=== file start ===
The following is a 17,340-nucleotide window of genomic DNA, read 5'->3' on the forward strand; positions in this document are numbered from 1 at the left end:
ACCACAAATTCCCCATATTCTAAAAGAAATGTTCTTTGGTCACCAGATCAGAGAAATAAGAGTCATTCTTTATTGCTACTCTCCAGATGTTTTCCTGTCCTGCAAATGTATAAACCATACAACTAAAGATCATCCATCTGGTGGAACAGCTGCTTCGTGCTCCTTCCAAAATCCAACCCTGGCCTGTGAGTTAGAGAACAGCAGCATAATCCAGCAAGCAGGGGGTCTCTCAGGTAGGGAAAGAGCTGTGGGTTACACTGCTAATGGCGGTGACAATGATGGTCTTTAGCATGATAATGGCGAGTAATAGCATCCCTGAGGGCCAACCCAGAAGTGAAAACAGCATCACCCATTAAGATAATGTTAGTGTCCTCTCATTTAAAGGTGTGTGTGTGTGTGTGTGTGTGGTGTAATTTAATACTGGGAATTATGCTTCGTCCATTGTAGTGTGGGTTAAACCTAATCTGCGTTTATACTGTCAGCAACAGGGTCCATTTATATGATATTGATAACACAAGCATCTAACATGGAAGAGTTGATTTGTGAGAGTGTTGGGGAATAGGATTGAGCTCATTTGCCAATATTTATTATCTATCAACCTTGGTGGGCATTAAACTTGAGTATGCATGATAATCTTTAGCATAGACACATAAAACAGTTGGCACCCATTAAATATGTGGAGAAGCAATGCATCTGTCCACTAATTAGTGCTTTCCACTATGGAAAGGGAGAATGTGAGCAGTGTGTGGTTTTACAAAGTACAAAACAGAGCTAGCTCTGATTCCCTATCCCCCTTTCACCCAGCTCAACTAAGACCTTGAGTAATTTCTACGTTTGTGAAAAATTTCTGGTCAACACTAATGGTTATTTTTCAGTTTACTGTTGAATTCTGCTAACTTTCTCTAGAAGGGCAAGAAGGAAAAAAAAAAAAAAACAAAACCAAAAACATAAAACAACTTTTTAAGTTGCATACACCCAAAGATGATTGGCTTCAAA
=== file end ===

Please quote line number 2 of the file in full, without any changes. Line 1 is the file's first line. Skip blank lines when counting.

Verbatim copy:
ACCACAAATTCCCCATATTCTAAAAGAAATGTTCTTTGGTCACCAGATCAGAGAAATAAGAGTCATTCTTTATTGCTACTCTCCAGATGTTTTCCTGTCCTGCAAATGTATAAACCATACAACTAAAGATCATCCATCTGGTGGAACAGCTGCTTCGTGCTCCTTCCAAAATCCAACCCTGGCCTGTGAGTTAGAGAACAGCAGCATAATCCAGCAAGCAGGGGGTCTCTCAGGTAGGGAAAGAGCTGTGGGTTACACTGCTAATGGCGGTGACAATGATGGTCTTTAGCATGATAATGGCGAGTAATAGCATCCCTGAGGGCCAACCCAGAAGTGAAAACAGCATCACCCATTAAGATAATGTTAGTGTCCTCTCATTTAAAGGTGTGTGTGTGTGTGTGTGTGTGGTGTAATTTAATACTGGGAATTATGCTTCGTCCATTGTAGTGTGGGTTAAACCTAATCTGCGTTTATACTGTCAGCAACAGGGTCCATTTATATGATATTGATAACACAAGCATCTAACATGGAAGAGTTGATTTGTGAGAGTGTTGGGGAATAGGATTGAGCTCATTTGCCAATATTTATTATCTATCAACCTTGGTGGGCATTAAACTTGAGTATGCATGATAATCTTTAGCATAGACACATAAAACAGTTGGCACCCATTAAATATGTGGAGAAGCAATGCATCTGTCCACTAATTAGTGCTTTCCACTATGGAAAGGGAGAATGTGAGCAGTGTGTGGTTTTACAAAGTACAAAACAGAGCTAGCTCTGATTCCCTATCCCCCTTTCACCCAGCTCAACTAAGACCTTGAGTAATTTCTACGTTTGTGAAAAATTTCTGGTCAACACTAATGGTTATTTTTCAGTTTACTGTTGAATTCTGCTAACTTTCTCTAGAAGGGCAAGAAGGAAAAAAAAAAAAAAACAAAACCAAAAACATAAAACAACTTTTTAAGTTGCATACACCCAAAGATGATTGGCTTCAAA